Adam Lanza has shocked the world. Besides the public outcry for tougher gun control laws, many guesses have been made about the reasons behind his actions. I heard that one newspaper even speculated that his mother aimed the gun at him in their home before the mass shooting took place, which led us to ask if Adam’s mother had killed him or did he kill his mother? Then, there was a blogger who did a blog post (which went viral), claiming that she was Adam Lanza’s mother as she has a son with a mental situation. Some are even guessing that Adam Lanza actually cleverly “planned” the shooting, so it was not his mental condition that drove him to commit the senseless act. One observation which struck me most was that he had “destroyed” his computer before the attack.
However, I personally feel that Adam’s senseless act could be attributed to two key reasons and these are only my guess. Firstly, his family condition of his parents’ broken marriage and secondly, he could have been playing a violent game on the internet.
What I really want to deal with today is how the internet has infiltrated society and “engulfed” us. We get restless or rather, rest just can’t find its place in us. We do find ourselves checking the internet on our smartphones all day, be it in a meeting, in the subway or even having a meal. This is no good. The effects the internet have on us are subtle and it often times, attacks our mind, i.e, we just can’t be still. Every hour, every minute, every second, we are doing something, I mean, our mind is “busy”, be it playing the electronic game, checking the latest news or replying a tweet.
This could very well be a fact in today’s society – the internet is controlling us.
Let me have a show of hands now. How many parents are exasperated with your children’s obsession in the electronic device, be it the computer, the laptop, the iPad or the smart phone? How many traditional parents wonder how your children ever study the way they do, by just looking at the computers, when you have been brought up the “pen and paper” way? How many parents have to scream at your children to have their dinner or put their socks in the washer when they are totally engrossed in the internet? Do you feel like you are “pulling” them or forcing them to “break free” from their constant addiction?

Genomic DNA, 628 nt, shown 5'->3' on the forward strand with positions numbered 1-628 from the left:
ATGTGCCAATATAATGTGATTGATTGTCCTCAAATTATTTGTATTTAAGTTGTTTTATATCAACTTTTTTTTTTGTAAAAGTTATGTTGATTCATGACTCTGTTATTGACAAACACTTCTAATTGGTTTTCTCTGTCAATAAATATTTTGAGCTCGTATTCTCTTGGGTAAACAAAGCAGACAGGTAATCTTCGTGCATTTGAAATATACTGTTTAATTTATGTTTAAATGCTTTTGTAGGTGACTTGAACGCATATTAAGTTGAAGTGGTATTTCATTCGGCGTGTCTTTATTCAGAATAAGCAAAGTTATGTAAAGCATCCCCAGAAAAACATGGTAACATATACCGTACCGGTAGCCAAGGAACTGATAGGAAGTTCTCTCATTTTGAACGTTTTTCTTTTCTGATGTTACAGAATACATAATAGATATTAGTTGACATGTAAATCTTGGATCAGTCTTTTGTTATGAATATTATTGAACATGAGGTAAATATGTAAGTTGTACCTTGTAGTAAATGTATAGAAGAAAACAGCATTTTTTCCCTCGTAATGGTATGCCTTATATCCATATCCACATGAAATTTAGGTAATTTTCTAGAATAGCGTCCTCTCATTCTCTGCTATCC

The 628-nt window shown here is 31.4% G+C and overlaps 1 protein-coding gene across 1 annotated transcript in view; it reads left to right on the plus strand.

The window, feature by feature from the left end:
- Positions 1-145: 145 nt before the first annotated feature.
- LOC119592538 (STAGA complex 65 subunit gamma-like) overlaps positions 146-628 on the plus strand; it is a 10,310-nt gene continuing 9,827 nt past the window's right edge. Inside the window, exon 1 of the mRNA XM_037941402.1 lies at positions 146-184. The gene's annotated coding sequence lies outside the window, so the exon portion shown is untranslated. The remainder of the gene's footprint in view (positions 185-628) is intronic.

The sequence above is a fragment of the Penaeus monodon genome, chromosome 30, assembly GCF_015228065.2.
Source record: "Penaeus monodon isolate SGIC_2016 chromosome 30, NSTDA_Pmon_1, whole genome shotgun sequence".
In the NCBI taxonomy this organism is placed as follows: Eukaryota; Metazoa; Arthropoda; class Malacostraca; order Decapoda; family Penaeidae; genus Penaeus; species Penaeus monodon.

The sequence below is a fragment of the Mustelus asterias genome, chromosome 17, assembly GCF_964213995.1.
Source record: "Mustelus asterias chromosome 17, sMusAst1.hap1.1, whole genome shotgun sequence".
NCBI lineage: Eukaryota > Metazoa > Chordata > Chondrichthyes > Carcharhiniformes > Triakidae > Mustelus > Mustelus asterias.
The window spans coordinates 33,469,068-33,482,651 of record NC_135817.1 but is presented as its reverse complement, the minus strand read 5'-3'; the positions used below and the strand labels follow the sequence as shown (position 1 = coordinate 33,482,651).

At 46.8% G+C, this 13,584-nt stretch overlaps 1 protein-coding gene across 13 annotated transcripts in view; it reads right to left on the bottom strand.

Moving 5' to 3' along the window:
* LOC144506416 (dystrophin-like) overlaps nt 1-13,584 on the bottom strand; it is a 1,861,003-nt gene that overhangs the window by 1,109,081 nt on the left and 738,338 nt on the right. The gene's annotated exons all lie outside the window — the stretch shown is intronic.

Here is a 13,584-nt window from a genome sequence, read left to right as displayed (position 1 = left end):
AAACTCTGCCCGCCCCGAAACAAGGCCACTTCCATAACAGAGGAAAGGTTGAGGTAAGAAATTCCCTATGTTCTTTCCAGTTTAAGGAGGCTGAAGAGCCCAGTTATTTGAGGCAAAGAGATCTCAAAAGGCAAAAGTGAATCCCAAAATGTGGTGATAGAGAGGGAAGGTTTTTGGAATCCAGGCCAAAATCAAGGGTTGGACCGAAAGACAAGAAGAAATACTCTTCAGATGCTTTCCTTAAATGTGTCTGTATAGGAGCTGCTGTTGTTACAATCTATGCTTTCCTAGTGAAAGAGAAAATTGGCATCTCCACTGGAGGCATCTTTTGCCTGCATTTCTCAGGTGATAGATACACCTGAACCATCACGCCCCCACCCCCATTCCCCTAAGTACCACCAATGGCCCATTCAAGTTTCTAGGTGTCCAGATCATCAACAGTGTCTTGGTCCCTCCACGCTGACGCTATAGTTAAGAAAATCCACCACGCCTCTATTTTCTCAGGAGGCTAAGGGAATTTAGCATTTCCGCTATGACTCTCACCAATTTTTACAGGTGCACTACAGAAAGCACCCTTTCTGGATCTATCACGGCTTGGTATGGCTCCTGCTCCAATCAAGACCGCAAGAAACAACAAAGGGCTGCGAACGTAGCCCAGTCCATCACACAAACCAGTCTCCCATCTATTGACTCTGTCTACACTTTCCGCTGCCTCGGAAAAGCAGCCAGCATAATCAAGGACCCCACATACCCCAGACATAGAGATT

I want to make this observation in the capacity of a professional writer on parenting issues – the electronic device and/or the internet has captivated the children, the teenagers and the young adults to such an extent that it fills their minds and their lives. This is not healthy and there must be intervention.
Intervention? Yes, definitely, but easier said than done. This is made worse by the fact that as parents, we too, are constantly, on our iphones, email, facebook, twitter etc. Breaking free from the seemingly harmless electronic device is a huge challenge. Without the internet, we end up feeling so restless, don’t we? The attachment to the electronic device must be moderated.
I am not suggesting that we let go of technology nor am I saying that we give it up totally. However, if we do not want the smart phones, the electronic device or the internet to control our children’s mindset, behaviour or lifestyle, then start a diet on the internet and electronic device today. Implement this diet when your children are still little, or as soon as you have a chance to.
For older children, you may not want to “force” it on them. You may suggest going for an outing together or having a meal together but strictly no checking on smart phones during these moments of “bonding”. Make a deal with them.
Of course, let me highlight that it can be a uphill task, painful process. Imagine getting a drug addict to get off his habit? Well, I am not exaggerating but this is the task we have today.
Dear parents, remember, start the internet/electronic device diet early, start it while your children are still young and start it while you still can. Don’t let the electronic device/internet manage you and your children, instead take control now.
All the best in your endeavours!
Founder and CEO, Channel Education